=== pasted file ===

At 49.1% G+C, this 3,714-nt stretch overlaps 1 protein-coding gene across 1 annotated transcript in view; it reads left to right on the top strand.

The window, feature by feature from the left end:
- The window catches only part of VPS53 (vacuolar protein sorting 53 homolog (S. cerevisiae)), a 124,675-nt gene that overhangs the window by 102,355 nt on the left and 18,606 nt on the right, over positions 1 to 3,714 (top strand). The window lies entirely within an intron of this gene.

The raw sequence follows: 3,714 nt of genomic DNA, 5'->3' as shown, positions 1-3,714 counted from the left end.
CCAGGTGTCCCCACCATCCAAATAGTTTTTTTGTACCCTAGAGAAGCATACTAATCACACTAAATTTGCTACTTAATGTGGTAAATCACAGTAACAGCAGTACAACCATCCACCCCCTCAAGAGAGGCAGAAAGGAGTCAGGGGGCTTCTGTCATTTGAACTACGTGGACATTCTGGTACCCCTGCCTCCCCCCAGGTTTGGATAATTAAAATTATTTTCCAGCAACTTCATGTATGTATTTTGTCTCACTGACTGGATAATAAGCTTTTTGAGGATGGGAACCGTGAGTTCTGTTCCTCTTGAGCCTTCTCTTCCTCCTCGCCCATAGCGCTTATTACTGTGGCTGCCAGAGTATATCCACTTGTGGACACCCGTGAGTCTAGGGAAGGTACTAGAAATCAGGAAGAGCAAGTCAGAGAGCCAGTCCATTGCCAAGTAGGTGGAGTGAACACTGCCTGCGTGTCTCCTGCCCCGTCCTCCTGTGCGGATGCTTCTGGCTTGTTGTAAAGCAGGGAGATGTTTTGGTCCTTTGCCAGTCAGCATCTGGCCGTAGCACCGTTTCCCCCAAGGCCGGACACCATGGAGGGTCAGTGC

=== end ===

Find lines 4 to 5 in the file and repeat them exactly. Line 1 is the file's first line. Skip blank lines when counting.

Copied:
The raw sequence follows: 3,714 nt of genomic DNA, 5'->3' as shown, positions 1-3,714 counted from the left end.
CCAGGTGTCCCCACCATCCAAATAGTTTTTTTGTACCCTAGAGAAGCATACTAATCACACTAAATTTGCTACTTAATGTGGTAAATCACAGTAACAGCAGTACAACCATCCACCCCCTCAAGAGAGGCAGAAAGGAGTCAGGGGGCTTCTGTCATTTGAACTACGTGGACATTCTGGTACCCCTGCCTCCCCCCAGGTTTGGATAATTAAAATTATTTTCCAGCAACTTCATGTATGTATTTTGTCTCACTGACTGGATAATAAGCTTTTTGAGGATGGGAACCGTGAGTTCTGTTCCTCTTGAGCCTTCTCTTCCTCCTCGCCCATAGCGCTTATTACTGTGGCTGCCAGAGTATATCCACTTGTGGACACCCGTGAGTCTAGGGAAGGTACTAGAAATCAGGAAGAGCAAGTCAGAGAGCCAGTCCATTGCCAAGTAGGTGGAGTGAACACTGCCTGCGTGTCTCCTGCCCCGTCCTCCTGTGCGGATGCTTCTGGCTTGTTGTAAAGCAGGGAGATGTTTTGGTCCTTTGCCAGTCAGCATCTGGCCGTAGCACCGTTTCCCCCAAGGCCGGACACCATGGAGGGTCAGTGC